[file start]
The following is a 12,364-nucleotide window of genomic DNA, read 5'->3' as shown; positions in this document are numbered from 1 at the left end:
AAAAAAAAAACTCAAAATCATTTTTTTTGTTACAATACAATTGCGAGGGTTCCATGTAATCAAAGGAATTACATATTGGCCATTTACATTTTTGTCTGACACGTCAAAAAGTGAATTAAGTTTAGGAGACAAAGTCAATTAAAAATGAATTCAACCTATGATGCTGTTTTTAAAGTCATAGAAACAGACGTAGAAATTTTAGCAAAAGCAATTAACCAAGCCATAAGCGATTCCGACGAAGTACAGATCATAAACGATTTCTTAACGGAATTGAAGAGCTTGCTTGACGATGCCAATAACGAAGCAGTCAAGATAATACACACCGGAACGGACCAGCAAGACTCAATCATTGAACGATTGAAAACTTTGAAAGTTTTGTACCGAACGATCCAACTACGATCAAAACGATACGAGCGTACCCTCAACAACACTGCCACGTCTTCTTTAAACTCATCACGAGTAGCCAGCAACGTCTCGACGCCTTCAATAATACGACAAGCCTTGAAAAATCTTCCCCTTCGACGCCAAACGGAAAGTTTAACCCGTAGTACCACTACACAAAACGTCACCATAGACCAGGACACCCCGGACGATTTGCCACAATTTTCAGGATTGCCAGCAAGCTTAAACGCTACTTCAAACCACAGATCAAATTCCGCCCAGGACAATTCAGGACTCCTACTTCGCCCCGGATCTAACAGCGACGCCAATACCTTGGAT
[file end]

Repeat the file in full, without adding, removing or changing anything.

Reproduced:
The following is a 12,364-nucleotide window of genomic DNA, read 5'->3' as shown; positions in this document are numbered from 1 at the left end:
AAAAAAAAAACTCAAAATCATTTTTTTTGTTACAATACAATTGCGAGGGTTCCATGTAATCAAAGGAATTACATATTGGCCATTTACATTTTTGTCTGACACGTCAAAAAGTGAATTAAGTTTAGGAGACAAAGTCAATTAAAAATGAATTCAACCTATGATGCTGTTTTTAAAGTCATAGAAACAGACGTAGAAATTTTAGCAAAAGCAATTAACCAAGCCATAAGCGATTCCGACGAAGTACAGATCATAAACGATTTCTTAACGGAATTGAAGAGCTTGCTTGACGATGCCAATAACGAAGCAGTCAAGATAATACACACCGGAACGGACCAGCAAGACTCAATCATTGAACGATTGAAAACTTTGAAAGTTTTGTACCGAACGATCCAACTACGATCAAAACGATACGAGCGTACCCTCAACAACACTGCCACGTCTTCTTTAAACTCATCACGAGTAGCCAGCAACGTCTCGACGCCTTCAATAATACGACAAGCCTTGAAAAATCTTCCCCTTCGACGCCAAACGGAAAGTTTAACCCGTAGTACCACTACACAAAACGTCACCATAGACCAGGACACCCCGGACGATTTGCCACAATTTTCAGGATTGCCAGCAAGCTTAAACGCTACTTCAAACCACAGATCAAATTCCGCCCAGGACAATTCAGGACTCCTACTTCGCCCCGGATCTAACAGCGACGCCAATACCTTGGAT